It’s not too often that you get to hear the same band with the same personnel play the same song on the same recording date and give it two entirely different feels.
The band I’m referring to is basically a one time deal called “The Chocolate Dandies.” This particular aggregation recorded for Commodore Records in New York City over 60 years ago on May 25, 1940. They made six recordings that day including two versions of “I Can’t Believe That You’re In Love With Me.”
The first version was brought to my attention twice by two separate people. Skye Humphries first mentioned it to me last summer, and then I later heard Naomi Uyama play it while DJ’ing at The Jam Cellar one evening.
This is actually called “I Can’t Believe That You’re In Love With Me #2,” but I heard this one first. Shoot me.
It’s pretty slow at about 127 beats per minute, just barely skimming the line between being able to swingout to it and straight up ballad. The thing that helps blur that line is the playing of the front men who will all speed up as often as they slow it down during their solo’s without changing the overall tempo. This is a master class on how to swing. The effect at this tempo gives the song a nice dynamic that keeps listeners and dancers on their toes without confusing them. I think it’s just a gorgeous song to dance to. Not pretty or cute. I’m talking about the definition of beauty for the ears.
Benny Powell passed away this weekend just at a time when I’ve been considering the concept of humility quite a bit lately.
Benny played trombone for Count Basie through much of the New Testament period of that orchestra. I had the pleasure of meeting him while working on Frankie95 last year. He was one of the more prolific musicians during the weekend. He co-led the band for Frankie’s memorial service. Then the next night my man just showed up to play when he didn’t have to. He confused the heck out of everyone because we thought he just got his nights mixed up since he was scheduled to play with Wycliff Gordon and Art Baron on Monday night. But he heard of the three big bands playing on Saturday, and just wanted to be there.
He was just amazed at the energy of the people and the event. And he was more than happy to give it back. Hearing and watching him play that Monday with Wycliff Gordon was really one of the most inspiring nights of music that I’ve ever witnessed. Benny’s sound felt like a soft cool breeze in comparison to Art Baron’s heat and Wycliffe’s sheer power. He was just coolest cat on that stage in his hat, smiling at the 1200+ people in the ballroom. Those guys were supposed to stop playing around 1 am, but they kept rollin along until the bitter end of the event at 2 am. Their version of Ellington’s “Mood Indigo” still haunts my waking dreams to this day. Read the rest of this entry »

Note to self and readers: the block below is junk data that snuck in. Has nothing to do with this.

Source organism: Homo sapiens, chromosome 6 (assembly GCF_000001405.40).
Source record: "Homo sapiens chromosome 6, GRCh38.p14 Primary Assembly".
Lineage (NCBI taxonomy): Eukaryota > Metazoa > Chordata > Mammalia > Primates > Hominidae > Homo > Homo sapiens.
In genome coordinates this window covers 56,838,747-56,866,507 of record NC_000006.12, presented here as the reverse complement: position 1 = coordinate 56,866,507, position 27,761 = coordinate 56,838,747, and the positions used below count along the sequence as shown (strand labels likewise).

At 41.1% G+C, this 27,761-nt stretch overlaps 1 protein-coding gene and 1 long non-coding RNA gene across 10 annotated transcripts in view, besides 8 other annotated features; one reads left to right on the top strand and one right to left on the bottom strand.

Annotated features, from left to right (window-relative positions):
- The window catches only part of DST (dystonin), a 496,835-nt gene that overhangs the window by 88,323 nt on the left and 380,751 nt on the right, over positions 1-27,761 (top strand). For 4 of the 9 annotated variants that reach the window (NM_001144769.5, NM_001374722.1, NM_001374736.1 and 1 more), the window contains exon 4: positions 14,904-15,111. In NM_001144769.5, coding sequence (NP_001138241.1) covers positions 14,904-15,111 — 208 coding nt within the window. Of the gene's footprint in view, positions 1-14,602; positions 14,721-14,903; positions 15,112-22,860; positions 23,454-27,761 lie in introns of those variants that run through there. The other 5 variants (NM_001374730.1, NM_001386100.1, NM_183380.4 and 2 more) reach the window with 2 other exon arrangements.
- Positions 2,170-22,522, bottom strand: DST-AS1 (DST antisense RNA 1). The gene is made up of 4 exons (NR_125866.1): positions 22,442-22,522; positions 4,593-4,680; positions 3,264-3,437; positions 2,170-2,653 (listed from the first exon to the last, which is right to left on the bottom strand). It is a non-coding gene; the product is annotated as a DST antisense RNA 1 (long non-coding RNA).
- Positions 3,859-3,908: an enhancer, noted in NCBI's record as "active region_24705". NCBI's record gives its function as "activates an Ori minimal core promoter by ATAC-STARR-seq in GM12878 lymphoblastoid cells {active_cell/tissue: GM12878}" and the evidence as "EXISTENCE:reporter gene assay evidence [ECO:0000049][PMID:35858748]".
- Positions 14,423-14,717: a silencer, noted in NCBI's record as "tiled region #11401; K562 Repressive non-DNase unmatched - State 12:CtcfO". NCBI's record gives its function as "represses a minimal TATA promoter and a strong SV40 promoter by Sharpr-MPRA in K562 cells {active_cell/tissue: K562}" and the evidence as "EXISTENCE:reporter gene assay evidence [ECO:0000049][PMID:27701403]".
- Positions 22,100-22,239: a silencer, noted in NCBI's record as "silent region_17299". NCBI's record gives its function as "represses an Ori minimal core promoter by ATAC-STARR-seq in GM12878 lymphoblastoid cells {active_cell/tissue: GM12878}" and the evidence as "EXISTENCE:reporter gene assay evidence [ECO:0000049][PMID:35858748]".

When I started my blog I read all kinds of nifty tips to make it awesome and get lots of people to read it. Oddly enough, all of them fail to advise you to post something actually interesting.
This may sound a bit conceited, but I think most of the stuff I post here is pretty interesting to read. Maybe not all of it. Just 98%, give or take a couple percentage points. I should know—I read it all the time, and I never get tired of me.
Sitting through the Jack & Jill semi-finals reminded me why these things are usually scheduled in the afternoon of most events. We were originally supposed to do it right after the show and before the bands took the stage to give people time to go eat dinner or otherwise freshen up. Unless you’re in it, prelims and semi-final dance contest rounds aren’t the most riveting things to watch. Thanks to Joel Domoe, Aurelie & Tony Tye and our DJ, Ryan Swift for moving things along as quickly as possible.
We were incredibly fortunate to be working with Jonathan Stout and Paul Cosentino that night. I usually get the impression from most bands that they feel like they’re slumming when they play a swing dance. However, Jonathan and Paul genuinely love playing for dancers, and they were incredibly accommodating for all the delays and changes that happened that evening. They were super generous by giving up playing time so everything could be done in a reasonable time. Read the rest of this entry »
I am in the process of re-posting a series of notes I originally put up on Facebook recapping my involvement with Frankie Manning’s 95th Birthday Festival. I wasn’t planning posting the following note, but as I was preparing this series, I noticed that there’s some interesting background bits that I thought may be useful to know to give what comes later a little more context. This was originally posted on March 30, 2009 entitled:
An Unofficial and Very Vague Frankie 95 Update
A few people have questions about what’s happening with Frankie’s 95th Birthday Festival. To be honest, there aren’t that many answers. Or at least few that I can give publicly.
It’s become cliché to call this the biggest Lindy Hop event “eva,” but it’s very apropos. It’s a big, huge beast with a lot of moving parts dependent on other parts, some of which are not in place yet.